- Try to remember where you put the candy bags/plastic pumpkins/buckets from last year and, when you fail, go to CVS to purchase new ones.
- Get in a fight with your spouse over who trick-or-treats with the kids and who stays home to give out candy.
- Figure out what the candy policy will be once the kids return home, high and mere minutes from vomiting.
(And If you are in fact making your child’s costume – or multiple children’s costumes – the above list doesn’t even begin to cover your to-dos, most of which inevitably involve either glitter or a glue-gun.)
I’m heading into my sixth Halloween as a mother, and working on my 13th, 14th and 15th costumes. As I grumble every step of the way, I’m trying to remind myself of my overarching governing philosophy when it comes to holidays:
Be honest about what you’re doing for your children, and what you’re doing for yourself.
This is crucial. Children’s holiday-related needs are nowhere near as involved as we imagine. They want to trick-or-treat on Halloween, because they like candy. They want pie at Thanksgiving, because they like sugar. They want Santa to come on Christmas, because they like presents. They don’t want to be the only kid at school who doesn’t have Valentines to hand out on Valentine’s day, because they don’t want to be embarrassed. Etcetera.
Of course, all the holiday-related work we do — on the décor, food, or party-planning fronts — adds up to a general feel of Specialness, which is, to me, a major priority, and thus justifies going the extra mile. Or at least yard or two.
But when I start to feel overwhelmed as a particular holiday approaches, I try take a minute to distinguish the things I’m doing that truly are for my children (e.g., driving out to a terrible suburb for the party store that carries the best plastic rats) and those that are for me (e.g., making rather than buying costumes because it makes me feel proud). It is easier for me to manage the stress — and prevent against resentment — when I can acknowledge that I am taking on certain tasks purely for myself; then I have no one else to blame. (For example, know who doesn’t care what kind of ribbon and wrapping paper I use? My mother-in-law. Know who does? Me.)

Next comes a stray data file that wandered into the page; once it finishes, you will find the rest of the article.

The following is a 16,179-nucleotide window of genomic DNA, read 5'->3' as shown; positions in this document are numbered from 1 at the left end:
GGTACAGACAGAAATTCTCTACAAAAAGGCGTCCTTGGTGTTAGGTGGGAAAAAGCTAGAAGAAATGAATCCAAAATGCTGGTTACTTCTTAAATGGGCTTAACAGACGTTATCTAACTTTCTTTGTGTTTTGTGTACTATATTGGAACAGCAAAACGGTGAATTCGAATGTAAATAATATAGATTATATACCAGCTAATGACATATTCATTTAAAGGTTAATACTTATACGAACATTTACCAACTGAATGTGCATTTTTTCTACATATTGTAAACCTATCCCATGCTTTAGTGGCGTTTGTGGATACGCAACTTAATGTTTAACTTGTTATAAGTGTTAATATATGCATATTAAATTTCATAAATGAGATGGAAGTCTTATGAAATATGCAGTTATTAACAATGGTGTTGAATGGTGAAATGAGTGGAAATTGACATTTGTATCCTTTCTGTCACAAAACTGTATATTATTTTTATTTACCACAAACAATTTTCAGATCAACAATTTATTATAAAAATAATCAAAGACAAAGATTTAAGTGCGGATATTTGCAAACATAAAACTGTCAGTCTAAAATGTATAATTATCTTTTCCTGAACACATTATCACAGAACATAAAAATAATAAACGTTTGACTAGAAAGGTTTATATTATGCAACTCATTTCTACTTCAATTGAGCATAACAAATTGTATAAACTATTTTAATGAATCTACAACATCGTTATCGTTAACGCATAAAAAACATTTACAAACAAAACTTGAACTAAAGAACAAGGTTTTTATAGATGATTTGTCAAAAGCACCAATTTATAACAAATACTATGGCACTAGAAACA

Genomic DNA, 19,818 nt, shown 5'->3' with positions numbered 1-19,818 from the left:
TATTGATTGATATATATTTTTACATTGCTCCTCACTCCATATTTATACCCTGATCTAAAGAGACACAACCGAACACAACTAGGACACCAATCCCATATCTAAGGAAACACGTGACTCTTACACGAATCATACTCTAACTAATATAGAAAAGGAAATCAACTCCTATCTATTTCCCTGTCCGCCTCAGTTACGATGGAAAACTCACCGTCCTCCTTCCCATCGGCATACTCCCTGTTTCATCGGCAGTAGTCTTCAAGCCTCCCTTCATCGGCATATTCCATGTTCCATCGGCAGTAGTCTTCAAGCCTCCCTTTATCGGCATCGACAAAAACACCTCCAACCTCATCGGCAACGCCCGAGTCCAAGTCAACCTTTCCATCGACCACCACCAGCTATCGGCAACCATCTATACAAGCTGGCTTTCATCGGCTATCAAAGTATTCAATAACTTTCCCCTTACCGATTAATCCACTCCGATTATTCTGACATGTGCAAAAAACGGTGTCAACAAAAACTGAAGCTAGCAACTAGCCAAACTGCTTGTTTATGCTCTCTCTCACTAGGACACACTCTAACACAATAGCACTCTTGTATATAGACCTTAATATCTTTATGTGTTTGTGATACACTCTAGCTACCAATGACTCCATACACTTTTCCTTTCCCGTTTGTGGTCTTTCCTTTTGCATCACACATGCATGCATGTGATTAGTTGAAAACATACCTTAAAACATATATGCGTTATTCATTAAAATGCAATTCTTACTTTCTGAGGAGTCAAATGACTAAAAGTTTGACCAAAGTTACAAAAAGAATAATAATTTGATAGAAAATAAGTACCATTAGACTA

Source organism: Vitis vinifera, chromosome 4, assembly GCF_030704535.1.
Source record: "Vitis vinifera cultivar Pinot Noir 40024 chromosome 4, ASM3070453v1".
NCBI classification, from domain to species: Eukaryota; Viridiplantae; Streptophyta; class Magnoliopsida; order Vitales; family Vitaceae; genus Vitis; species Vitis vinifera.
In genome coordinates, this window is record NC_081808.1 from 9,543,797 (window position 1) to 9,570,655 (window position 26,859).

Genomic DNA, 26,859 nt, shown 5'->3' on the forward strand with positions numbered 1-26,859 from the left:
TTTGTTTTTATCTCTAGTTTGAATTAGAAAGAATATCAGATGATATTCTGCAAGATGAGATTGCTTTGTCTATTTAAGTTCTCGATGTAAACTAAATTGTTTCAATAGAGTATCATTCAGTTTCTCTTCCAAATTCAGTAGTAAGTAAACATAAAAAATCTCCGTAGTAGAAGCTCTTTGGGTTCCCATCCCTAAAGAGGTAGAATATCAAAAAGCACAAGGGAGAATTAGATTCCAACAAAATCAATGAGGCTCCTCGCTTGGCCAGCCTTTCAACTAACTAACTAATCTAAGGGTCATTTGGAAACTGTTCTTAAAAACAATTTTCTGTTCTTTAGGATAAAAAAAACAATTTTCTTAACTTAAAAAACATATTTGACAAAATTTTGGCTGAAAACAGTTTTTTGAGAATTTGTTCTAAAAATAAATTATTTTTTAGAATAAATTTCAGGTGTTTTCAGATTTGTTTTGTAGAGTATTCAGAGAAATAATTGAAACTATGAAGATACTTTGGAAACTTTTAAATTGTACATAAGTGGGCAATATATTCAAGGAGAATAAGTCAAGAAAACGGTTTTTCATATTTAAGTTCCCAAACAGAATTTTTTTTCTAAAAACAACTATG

As with so many things in life, one way to raise happy, enthusiastic children is to be a happy, enthusiastic parent. If we are anxious and snippy during holidays, all the ghost cookies, handmade place-cards on the Thanksgiving table and matching Easter brunch outfits in the world won’t make up for it. We help teach our children what is special and magical by treating it so ourselves, and it’s much harder to do that when frustrated and pissed off.
So. This Holiday Season, let’s make a deal with ourselves: let’s do less, but in reducing the length of our to-do lists, commit to infusing the items that remain with genuine joy, largely because of the joy they will bring our children. And if it’s something that, in all honesty, isn’t really about our children, be ok with doing something purely because we know will make us feel proud, or valued, or accomplished.
Like what, you might ask?
Like a Big Ben costume for your son Ben.